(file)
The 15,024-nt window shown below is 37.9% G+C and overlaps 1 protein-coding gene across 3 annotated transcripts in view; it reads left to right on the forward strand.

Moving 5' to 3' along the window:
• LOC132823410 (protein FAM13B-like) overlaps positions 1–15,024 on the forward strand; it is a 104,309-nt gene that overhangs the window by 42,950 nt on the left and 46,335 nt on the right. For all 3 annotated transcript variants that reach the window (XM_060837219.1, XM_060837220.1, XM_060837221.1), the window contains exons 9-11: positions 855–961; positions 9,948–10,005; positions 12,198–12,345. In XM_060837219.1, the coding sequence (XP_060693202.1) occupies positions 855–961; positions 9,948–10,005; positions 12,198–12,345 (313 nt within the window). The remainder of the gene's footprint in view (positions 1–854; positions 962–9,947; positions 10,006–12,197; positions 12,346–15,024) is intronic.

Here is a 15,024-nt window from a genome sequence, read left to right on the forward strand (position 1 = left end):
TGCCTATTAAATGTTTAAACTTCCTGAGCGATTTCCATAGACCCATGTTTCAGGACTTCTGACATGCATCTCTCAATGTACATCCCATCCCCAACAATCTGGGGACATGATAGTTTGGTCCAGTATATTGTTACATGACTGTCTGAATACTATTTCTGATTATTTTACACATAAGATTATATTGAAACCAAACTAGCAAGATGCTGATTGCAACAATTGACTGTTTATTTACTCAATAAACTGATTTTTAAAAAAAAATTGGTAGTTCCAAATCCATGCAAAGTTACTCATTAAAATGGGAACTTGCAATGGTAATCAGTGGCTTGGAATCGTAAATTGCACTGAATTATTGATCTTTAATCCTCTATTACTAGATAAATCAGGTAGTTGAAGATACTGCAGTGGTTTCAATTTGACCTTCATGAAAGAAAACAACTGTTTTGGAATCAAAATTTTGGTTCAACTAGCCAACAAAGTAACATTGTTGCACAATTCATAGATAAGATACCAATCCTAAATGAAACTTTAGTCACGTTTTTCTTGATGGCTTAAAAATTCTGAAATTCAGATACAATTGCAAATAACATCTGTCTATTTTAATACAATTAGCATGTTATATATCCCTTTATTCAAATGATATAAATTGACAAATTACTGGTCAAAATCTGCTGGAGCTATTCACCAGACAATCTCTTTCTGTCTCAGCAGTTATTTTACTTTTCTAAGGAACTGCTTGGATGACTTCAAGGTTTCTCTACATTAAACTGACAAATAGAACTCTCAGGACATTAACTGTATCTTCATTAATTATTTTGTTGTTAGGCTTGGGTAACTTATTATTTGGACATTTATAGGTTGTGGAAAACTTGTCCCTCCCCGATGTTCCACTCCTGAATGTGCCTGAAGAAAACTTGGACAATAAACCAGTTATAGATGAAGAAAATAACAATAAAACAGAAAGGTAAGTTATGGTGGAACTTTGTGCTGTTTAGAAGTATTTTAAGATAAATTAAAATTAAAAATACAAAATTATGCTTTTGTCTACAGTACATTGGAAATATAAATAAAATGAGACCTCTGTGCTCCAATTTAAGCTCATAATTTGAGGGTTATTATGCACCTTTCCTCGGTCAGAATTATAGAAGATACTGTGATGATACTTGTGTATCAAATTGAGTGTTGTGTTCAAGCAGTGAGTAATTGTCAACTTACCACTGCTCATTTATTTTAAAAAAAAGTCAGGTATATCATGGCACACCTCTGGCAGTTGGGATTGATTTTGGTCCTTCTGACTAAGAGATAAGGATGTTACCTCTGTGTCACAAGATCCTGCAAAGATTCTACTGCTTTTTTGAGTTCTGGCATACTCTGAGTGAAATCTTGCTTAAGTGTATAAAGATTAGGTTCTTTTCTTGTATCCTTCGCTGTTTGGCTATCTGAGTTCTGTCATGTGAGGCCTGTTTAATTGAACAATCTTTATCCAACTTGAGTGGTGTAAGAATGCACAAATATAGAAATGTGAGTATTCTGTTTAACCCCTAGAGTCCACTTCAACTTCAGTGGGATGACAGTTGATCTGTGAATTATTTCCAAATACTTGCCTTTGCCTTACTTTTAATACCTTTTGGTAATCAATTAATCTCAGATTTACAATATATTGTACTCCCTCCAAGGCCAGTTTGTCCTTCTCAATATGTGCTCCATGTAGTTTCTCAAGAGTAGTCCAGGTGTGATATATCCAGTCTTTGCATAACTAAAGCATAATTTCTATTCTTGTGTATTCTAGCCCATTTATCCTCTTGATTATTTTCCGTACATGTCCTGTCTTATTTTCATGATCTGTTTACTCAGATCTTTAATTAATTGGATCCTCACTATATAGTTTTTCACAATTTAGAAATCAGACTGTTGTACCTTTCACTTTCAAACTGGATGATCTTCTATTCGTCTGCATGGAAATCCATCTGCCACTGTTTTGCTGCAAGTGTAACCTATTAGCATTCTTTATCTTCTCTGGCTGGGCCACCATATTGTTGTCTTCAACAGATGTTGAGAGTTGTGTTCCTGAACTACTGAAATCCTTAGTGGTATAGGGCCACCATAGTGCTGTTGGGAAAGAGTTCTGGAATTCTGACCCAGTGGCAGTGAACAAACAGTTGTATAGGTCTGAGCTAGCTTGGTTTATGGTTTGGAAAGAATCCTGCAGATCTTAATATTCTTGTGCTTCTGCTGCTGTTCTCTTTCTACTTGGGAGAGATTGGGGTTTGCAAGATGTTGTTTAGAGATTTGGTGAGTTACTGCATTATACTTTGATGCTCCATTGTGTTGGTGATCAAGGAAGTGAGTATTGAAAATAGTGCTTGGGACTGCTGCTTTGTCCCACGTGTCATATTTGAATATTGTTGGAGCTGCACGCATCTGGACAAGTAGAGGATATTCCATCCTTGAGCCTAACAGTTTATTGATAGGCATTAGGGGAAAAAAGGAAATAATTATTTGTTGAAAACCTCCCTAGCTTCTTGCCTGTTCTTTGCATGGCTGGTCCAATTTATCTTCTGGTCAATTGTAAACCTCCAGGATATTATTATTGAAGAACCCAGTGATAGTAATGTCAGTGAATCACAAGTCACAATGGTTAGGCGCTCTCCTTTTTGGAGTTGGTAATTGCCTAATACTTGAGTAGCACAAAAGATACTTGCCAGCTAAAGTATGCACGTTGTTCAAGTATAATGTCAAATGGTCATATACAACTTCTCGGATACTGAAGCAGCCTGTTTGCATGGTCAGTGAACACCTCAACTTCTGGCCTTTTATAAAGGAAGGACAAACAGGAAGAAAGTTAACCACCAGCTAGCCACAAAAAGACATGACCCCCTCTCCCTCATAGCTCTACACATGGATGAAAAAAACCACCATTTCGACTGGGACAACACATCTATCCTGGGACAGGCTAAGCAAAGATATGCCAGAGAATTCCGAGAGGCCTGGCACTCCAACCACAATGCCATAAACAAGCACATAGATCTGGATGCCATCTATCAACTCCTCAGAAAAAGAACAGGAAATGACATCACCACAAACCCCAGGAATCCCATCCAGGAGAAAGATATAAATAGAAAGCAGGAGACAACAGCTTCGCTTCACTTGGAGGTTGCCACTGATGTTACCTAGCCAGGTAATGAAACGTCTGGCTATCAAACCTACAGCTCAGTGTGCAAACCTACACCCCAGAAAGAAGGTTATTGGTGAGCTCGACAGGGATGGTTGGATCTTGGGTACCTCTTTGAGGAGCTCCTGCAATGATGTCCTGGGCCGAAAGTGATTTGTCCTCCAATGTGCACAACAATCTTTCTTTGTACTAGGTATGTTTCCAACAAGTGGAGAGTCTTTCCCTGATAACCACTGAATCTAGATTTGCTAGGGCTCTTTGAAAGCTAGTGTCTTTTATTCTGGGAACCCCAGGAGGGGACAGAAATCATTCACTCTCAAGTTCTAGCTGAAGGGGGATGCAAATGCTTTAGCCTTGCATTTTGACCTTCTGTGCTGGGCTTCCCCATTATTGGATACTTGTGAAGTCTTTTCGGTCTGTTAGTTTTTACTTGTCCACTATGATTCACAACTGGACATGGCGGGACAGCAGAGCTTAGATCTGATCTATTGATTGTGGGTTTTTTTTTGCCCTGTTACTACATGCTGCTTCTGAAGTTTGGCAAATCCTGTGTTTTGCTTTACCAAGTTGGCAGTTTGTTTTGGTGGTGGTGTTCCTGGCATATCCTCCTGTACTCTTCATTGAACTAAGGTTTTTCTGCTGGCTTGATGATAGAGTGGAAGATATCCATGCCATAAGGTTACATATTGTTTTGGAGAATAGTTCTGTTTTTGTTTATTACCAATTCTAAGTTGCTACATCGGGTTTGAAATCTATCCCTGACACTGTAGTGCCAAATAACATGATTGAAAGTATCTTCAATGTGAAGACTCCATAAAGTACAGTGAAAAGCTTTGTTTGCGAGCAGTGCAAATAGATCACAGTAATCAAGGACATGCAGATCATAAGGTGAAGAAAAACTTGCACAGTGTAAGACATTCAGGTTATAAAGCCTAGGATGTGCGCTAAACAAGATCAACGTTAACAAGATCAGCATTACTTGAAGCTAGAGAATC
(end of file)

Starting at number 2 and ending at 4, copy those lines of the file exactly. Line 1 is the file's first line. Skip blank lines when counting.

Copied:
Moving 5' to 3' along the window:
• LOC132823410 (protein FAM13B-like) overlaps positions 1–15,024 on the forward strand; it is a 104,309-nt gene that overhangs the window by 42,950 nt on the left and 46,335 nt on the right. For all 3 annotated transcript variants that reach the window (XM_060837219.1, XM_060837220.1, XM_060837221.1), the window contains exons 9-11: positions 855–961; positions 9,948–10,005; positions 12,198–12,345. In XM_060837219.1, the coding sequence (XP_060693202.1) occupies positions 855–961; positions 9,948–10,005; positions 12,198–12,345 (313 nt within the window). The remainder of the gene's footprint in view (positions 1–854; positions 962–9,947; positions 10,006–12,197; positions 12,346–15,024) is intronic.

Here is a 15,024-nt window from a genome sequence, read left to right on the forward strand (position 1 = left end):